Black and white photos of Indigenous architecture residents Chris Cornelius (Oneida), Anjelica S. Gallegos (Santa Ana Pueblo/Jicarilla Apache), Charelle Brown (Kewa Pueblo), and Summer Sutton (Lumbee).
(From left to right) Chris Cornelius (Oneida), Anjelica S. Gallegos (Santa Ana Pueblo/Jicarilla Apache), Charelle Brown (Kewa Pueblo), and Summer Sutton (Lumbee). Courtesy Thatcher Keats and ByDesign

Two New Residencies Offer Indigenous Voices a Platform for Design Innovation

Architects Chris T. Cornelius and Anjelica S. Gallegos discuss their experiences as inaugural fellows at two New York–based programs.

A wave of change prevails for the country’s Indigenous architects. While the visibility of Native voices across the field is brutally low, two new Indigenous-focused residencies recently helped two architects advance their research and practice. Chris T. Cornelius of studio: indigenous was awarded a fellowship at Taghkanic, New York’s Forge Project and Anjelica S. Gallegos, co-founder of the Indigenous Scholars of Architecture, Planning and Design (ISAPD) collective was the inaugural fellow at the New York’s Center for Architecture Lab alongside partners Charelle Brown and Summer Sutton.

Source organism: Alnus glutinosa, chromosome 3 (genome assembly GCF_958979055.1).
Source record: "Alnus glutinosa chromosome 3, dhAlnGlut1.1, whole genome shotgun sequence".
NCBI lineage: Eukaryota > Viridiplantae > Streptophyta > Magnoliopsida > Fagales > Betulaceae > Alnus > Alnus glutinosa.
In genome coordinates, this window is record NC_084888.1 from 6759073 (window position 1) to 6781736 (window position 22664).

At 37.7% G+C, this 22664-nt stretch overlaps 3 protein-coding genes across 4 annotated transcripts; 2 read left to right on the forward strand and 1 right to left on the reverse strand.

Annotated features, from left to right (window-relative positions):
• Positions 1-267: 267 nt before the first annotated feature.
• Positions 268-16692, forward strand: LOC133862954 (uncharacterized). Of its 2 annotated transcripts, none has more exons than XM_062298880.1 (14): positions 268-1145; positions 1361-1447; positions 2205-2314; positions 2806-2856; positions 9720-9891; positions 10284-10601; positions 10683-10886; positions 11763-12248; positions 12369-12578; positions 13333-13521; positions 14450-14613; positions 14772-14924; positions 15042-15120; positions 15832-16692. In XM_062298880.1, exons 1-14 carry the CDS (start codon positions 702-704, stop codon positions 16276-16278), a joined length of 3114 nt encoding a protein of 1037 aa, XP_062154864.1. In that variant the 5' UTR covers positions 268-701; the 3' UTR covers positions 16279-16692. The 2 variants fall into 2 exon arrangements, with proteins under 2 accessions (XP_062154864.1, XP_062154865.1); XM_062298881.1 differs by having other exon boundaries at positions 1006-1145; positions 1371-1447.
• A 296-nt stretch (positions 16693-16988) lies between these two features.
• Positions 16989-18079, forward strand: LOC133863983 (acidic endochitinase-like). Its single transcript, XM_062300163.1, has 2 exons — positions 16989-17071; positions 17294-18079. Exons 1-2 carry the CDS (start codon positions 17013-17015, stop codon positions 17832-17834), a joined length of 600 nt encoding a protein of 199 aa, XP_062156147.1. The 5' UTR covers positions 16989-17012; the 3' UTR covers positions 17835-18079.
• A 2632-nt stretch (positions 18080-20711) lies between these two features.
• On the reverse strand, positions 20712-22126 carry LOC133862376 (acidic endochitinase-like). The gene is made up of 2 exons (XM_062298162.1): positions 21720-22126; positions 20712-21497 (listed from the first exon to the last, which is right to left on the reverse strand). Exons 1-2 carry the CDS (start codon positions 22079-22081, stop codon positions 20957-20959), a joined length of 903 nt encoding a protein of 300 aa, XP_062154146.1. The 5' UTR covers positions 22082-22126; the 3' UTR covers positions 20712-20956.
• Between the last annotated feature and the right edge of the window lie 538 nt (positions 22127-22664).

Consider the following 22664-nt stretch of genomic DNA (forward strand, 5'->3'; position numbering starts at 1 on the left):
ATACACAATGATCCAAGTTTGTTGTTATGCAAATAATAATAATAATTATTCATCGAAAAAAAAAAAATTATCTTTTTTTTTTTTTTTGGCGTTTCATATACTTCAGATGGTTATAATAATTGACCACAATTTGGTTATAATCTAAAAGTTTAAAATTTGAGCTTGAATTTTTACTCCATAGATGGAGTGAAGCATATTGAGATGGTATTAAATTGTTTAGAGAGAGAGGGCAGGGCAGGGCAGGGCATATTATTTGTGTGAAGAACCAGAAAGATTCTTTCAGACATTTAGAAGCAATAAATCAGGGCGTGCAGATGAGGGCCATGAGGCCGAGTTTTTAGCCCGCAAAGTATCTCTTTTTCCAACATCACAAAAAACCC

Gallegos, who recently received her MArch, notes, “It is necessary to expand the realm of acceptable architecture as the ecological, climate, and social factors architecture interacts with—and at times solves—becomes increasingly complex.” 

Different forms of knowledge through dreams, visions, and hallucinations change how we experience space.

Chris Cornelius, studio:indigenous
An installation view of an Indigenous architecture exhibition
Making Space for Resistance-Past, Present, Future exhibition installation, 2019. Courtesy ISAPD.